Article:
SCF’s submission for the United Nations Universal Periodic Review of Turkey

  

TURKEY

Stakeholder Report for the United Nations Universal Periodic Review

Submitted by the Stockholm Center for Freedom

 

for the 35rd Session of the Working Group 

on the Universal Periodic Review 

January 2020

Submitted in July 2019

Founded in 2017, the Stockholm Center for Freedom (SCF) is an advocacy organization that promotes the rule of law, democracy and fundamental rights and freedoms with a special focus on Turkey, a country of 80 million that is experiencing a dramatic decline in its parliamentary democracy under the current leadership. SCF is a non-profit organization set up by a group of journalists who have been forced to live in self-exile in Sweden against the background of a massive crackdown on press freedom in Turkey, where some 200 journalists have been jailed and a large number of media outlets have been shuttered by a series of arbitrary decisions taken by the Turkish authorities.  

This submission focuses on the arbitrary violation of the right to own property, in particular, media outlets.

I. EXECUTIVE SUMMARY

  1. During the period under review, the Turkish government shut down and liquidated dozens of critical media outlets that were owned and run by both private persons and corporations. Turkish authorities unlawfully shut down six national news agencies, 53 newspapers, 20 magazines, 37 radio stations, 34 television stations and 29 publishing houses, distribution and delivery companies between June 20, 2016 and June 19, 2018 under state of emergency decrees following a coup attempt on July 15, 2016. 
  1. Moreover, the Turkish government accused these critical, independent and opposition media outlets of spreading terrorist propaganda based on dubious evidence, harassing and intimidating thousands of journalists and media professionals and denying hundreds a fair trial and due process before courts that were already under the strict control of the executive branch. As a result of a relentless crackdown on freedom of the press, hundreds of journalists were detained, arrested, convicted or forced to flee the country. Turkey had more journalists in jail than any other country in the world as of July 2019.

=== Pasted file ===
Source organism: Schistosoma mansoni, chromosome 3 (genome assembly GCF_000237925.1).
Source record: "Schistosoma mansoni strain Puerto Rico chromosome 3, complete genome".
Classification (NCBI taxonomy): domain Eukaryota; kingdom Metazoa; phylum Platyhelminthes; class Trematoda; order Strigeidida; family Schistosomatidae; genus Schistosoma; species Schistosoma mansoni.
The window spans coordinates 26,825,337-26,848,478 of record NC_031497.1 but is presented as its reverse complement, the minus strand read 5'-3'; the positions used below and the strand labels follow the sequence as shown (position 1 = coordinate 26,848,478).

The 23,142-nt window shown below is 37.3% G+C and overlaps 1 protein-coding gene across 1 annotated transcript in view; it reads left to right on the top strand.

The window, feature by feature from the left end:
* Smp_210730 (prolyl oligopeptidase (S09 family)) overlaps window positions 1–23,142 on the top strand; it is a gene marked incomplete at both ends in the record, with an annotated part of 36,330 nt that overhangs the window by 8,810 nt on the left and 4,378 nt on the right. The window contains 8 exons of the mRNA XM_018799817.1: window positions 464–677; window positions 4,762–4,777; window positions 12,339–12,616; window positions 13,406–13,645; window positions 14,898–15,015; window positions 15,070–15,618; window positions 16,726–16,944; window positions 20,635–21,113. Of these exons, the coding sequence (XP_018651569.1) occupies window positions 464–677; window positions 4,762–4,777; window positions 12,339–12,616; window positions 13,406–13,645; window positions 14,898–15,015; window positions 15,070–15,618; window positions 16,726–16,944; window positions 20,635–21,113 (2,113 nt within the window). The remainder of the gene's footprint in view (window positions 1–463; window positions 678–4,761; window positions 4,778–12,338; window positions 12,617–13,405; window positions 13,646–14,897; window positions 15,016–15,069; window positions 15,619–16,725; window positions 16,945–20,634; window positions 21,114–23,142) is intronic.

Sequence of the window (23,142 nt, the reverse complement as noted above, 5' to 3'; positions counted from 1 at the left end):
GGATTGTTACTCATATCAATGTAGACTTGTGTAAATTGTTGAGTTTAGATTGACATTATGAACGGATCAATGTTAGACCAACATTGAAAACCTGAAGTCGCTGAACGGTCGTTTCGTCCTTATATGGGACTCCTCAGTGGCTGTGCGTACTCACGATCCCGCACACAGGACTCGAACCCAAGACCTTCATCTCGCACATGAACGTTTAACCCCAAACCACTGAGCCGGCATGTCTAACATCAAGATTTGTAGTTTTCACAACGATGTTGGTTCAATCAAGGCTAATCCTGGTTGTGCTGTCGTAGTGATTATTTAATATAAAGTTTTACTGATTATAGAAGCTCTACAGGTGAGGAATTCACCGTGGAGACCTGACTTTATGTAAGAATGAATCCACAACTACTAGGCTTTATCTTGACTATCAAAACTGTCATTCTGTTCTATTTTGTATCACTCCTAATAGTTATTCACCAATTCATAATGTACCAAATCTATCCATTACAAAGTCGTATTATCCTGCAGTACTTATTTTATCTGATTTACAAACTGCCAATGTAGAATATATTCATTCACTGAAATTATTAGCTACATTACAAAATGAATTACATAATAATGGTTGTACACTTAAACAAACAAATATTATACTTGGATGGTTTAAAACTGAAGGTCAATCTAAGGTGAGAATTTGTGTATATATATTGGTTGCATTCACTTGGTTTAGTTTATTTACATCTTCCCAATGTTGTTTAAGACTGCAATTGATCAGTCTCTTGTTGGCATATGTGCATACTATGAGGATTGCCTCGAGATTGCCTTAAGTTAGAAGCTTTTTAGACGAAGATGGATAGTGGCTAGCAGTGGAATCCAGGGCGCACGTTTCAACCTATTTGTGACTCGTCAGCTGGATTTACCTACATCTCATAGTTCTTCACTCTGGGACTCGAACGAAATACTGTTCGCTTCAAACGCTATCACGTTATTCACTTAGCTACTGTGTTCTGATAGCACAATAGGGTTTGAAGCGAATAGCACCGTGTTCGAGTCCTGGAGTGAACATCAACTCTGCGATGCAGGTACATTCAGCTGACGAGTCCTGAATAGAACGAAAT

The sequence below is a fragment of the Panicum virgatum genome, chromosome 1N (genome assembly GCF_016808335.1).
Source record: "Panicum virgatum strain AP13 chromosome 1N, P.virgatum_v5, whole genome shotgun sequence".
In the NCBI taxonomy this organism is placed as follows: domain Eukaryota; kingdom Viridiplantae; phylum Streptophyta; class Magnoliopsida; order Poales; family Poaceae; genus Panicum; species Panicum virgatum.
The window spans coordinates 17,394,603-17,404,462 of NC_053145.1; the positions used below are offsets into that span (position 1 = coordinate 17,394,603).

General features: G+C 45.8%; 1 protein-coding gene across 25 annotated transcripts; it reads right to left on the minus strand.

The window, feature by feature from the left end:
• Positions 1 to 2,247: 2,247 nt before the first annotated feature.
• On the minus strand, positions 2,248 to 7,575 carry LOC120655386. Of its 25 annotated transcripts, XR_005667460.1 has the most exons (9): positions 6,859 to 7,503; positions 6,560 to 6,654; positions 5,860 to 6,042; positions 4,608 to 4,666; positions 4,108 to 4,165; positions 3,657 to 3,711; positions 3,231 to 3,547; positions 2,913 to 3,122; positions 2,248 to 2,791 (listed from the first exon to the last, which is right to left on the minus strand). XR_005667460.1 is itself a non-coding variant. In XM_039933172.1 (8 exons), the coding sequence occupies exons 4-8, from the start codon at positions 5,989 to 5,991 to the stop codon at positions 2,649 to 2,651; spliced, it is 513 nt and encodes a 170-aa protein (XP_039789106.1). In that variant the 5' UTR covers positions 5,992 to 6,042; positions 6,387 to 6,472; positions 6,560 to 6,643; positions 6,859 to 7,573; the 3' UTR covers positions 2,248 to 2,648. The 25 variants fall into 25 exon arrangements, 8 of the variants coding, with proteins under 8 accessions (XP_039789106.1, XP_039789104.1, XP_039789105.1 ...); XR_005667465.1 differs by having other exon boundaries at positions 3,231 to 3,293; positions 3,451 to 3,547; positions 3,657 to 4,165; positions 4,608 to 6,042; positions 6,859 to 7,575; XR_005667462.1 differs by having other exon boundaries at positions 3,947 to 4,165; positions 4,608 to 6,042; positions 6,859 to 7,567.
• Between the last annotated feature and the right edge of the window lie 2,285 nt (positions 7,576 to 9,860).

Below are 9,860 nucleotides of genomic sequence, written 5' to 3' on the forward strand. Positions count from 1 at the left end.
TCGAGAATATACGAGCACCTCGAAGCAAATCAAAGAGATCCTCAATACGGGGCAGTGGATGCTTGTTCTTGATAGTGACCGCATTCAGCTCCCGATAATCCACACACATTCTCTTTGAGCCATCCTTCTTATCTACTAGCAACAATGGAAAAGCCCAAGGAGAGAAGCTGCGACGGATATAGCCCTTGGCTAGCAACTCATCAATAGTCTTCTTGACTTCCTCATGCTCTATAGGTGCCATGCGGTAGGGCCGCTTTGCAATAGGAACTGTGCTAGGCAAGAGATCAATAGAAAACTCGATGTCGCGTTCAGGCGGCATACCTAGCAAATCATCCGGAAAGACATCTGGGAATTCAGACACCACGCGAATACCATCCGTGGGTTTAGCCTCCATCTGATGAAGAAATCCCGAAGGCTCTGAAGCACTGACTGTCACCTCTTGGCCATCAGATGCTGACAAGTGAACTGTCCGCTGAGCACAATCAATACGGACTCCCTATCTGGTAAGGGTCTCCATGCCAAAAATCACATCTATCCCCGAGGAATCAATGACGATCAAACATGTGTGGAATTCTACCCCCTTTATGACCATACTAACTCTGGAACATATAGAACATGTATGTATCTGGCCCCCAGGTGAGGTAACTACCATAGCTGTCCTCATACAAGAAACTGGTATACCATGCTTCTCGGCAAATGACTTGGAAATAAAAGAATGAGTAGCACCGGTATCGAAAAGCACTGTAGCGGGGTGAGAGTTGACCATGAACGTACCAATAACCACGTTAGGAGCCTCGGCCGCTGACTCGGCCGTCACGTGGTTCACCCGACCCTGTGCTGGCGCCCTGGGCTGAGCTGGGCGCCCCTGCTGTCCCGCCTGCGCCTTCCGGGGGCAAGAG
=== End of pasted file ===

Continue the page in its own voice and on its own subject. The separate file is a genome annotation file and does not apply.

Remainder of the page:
1. Thousands of journalists and media workers have lost their jobs due to the unlawful seizure and closure of media outlets. Most of those who became unemployed overnight are still jobless due to alleged connections to terrorist groups or are forced to seek employment in a field unrelated to journalism in an unregistered job market..
  1. Freedom of expression and freedom of speech were restricted, and the right to own property was violated.

II. BACKGROUND AND FRAMEWORK

  1. 2015 Universal Periodic Review
  1. Turkey received 32 recommendations regarding freedom of opinion and expression during its last UPR in 2015. The Turkish government responded to these recommendations by either supporting or making note of them.
  1. Turkey supported the recommendation of the Netherlands that it should exercise restraint in using anti-terrorism legislation in legal procedures against journalists and ensure the proportionality of measures that limit access to the Internet
  1. Turkey supported the recommendation of France that it should reform the law on counterterrorism in order to prevent the imprisonment of journalists.
  1. Turkey supported the recommendation of the United States that it should strengthen the protection of freedom of expression by allowing discourse and greater access to information, both online and offline, and ensure that the penal code and anti-terror laws are consistent with international obligations.
  1. Turkey supported the recommendation of Austria that it should guarantee the right to freedom of expression, online and offline, to fully ensure that journalists can pursue their profession without harassment and fear of reprisal, and review its legislation to bring it in line with international human rights standards.
  1. Turkey supported the recommendation of Norway that it should refrain from censoring social and conventional media and ensure that freedom of expression is safeguarded in all forms.

B) Major Developments